Independence Day (Observed)
Sometimes it doesn’t feel like there’s much to celebrate.
Of course, arguably, there isn’t much to celebrate any year. A country full of people we tried to erase, built on blood and bones of slaves we kidnapped and broke and buried. It’s hard to love a country that pretends to be more noble than the graves it filled and trampled to get here. Especially now, with the oceans on fire, and insurrectionists storming the Capitol, fueled by members of our own government who convinced them that only their vote should count. The “real Americans” discourse made manifest — only white conservatives are real Americans, and only by their will shall elections be won.
Republican state legislatures across the country are enshrining that belief into law, and the highest court in the land is upholding that belief. The planet is burning. And Congress is arguing about whether or not Jeff Bazos should have to pay his taxes.
After scrambling and raging and protesting for four years, after over half a million dead in a global pandemic we failed at every turn, we scraped out a win in the most important election in our lifetime, and now it seems the next one might dwarf it in its consequence, and without the legislation we desperately need to protect the right to vote, how can we possibly win?
The intricacies of the American political system seem absurd at times in the face of these challenges. How are we supposed to save a system that half the country no longer believes in? How are we supposed to celebrate a 200 year old revolution that gave us more of the same — a government near consumed by those who see democracy as a mere vehicle for power, and a rather irritating one at that? I careen back and forth between rage and despair, holding onto the drive for action through sheer force of will. It’s just too fucking hot for this.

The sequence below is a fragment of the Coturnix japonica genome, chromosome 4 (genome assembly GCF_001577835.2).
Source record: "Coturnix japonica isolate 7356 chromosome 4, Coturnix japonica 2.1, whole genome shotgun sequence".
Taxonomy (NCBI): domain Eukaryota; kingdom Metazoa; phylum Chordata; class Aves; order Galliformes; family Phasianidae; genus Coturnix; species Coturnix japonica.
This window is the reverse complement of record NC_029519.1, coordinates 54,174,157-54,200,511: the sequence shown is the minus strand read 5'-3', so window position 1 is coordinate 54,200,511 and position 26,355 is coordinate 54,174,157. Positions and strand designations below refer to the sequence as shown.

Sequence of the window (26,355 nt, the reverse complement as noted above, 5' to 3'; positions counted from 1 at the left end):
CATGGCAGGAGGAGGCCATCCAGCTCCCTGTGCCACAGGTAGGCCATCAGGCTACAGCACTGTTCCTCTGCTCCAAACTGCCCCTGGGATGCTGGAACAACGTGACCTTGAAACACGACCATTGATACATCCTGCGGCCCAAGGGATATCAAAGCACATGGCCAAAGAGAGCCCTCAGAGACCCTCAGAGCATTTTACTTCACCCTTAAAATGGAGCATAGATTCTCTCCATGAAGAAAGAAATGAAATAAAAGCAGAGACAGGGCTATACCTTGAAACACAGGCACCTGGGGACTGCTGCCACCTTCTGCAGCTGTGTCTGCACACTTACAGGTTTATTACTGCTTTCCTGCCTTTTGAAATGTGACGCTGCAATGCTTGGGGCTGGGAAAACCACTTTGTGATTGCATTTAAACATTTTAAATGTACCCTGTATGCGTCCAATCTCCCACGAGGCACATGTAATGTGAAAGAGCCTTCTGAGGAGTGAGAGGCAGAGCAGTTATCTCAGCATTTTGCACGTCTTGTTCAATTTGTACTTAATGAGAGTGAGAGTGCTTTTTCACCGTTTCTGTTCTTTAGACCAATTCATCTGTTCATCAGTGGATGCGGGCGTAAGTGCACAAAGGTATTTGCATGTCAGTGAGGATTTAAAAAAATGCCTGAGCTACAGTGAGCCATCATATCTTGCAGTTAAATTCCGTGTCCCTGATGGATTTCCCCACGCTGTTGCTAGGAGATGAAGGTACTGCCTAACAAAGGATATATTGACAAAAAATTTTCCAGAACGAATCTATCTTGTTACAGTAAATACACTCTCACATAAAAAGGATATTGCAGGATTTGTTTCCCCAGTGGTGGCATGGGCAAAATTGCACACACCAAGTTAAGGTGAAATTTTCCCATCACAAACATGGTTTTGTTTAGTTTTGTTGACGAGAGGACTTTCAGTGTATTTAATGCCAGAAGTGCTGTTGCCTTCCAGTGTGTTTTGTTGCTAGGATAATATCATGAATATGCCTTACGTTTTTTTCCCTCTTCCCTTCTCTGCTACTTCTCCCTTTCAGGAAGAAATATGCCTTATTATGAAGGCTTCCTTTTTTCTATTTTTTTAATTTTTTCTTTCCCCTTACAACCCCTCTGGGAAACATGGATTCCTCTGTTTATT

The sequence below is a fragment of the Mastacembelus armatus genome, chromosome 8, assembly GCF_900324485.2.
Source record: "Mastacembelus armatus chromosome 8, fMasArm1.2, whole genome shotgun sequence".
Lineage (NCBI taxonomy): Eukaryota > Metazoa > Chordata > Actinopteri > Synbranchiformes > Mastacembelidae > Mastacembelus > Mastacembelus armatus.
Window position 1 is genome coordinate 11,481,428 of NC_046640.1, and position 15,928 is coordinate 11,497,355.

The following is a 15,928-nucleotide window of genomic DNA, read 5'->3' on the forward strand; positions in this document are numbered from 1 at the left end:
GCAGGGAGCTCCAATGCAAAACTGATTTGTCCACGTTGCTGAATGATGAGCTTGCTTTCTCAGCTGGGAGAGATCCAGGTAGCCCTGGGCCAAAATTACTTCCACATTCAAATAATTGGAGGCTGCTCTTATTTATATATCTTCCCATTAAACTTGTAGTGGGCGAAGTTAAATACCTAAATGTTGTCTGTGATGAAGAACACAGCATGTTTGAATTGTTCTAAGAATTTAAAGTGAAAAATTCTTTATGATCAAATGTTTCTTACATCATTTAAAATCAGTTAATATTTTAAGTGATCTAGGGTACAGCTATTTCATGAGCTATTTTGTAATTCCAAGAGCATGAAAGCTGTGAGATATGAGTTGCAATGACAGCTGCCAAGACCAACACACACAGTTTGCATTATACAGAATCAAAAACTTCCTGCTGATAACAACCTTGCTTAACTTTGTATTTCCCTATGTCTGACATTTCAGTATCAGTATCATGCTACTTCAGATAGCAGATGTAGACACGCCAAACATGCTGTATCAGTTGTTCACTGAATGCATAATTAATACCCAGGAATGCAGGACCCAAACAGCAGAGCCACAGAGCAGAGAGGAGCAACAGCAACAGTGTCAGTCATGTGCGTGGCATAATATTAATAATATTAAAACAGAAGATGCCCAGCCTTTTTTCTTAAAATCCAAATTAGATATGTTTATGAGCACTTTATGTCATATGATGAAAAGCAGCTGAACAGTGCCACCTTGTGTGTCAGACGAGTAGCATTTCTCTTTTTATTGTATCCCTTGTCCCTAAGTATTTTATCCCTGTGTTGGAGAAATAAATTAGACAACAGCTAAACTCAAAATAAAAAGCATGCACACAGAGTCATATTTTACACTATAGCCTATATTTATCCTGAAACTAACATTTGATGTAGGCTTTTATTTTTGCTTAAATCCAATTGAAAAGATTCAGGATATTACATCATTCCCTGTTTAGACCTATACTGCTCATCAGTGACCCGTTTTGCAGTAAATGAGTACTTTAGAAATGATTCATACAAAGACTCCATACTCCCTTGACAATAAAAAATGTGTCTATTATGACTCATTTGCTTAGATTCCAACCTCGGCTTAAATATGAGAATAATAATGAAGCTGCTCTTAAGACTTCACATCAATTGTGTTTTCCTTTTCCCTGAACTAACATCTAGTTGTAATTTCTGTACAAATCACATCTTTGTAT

But I am contradictory by nature and despair dies a lonely death when separated from its peers. The thing about democracy is that at its heart it is about self determination. It is not loyalty to the ideas of our forebears. Nor is it loyalty to a government, neither it’s laws, nor its mechanisms, nor it’s heroes. It is not even loyalty to the flawed yet evolving concept of the United States. Democracy is loyalty to ourselves, to an ever expanding vision of humanity and a firm belief in the power of our own voices and the knowledge that we are stronger together.
This is not a time to celebrate a nation, a government, or a flawed revolution. Perhaps it is not even a time to celebrate democracy, not when it seems on the verge of crumbling around us. Now, instead, we celebrate our indefatigable rage, and the legacy we have inherited from all those who fought to make this democracy live up to those it buries. These are vicious battles. Our enemies are fierce, and the nation they carve in their image has no room for us. Let our rage fuel the nation of our dreams. If we are to be a beacon, let us burn so bright that all that bigotry and hatred becomes ash.
There isn’t much to celebrate this year, but there is much to fight.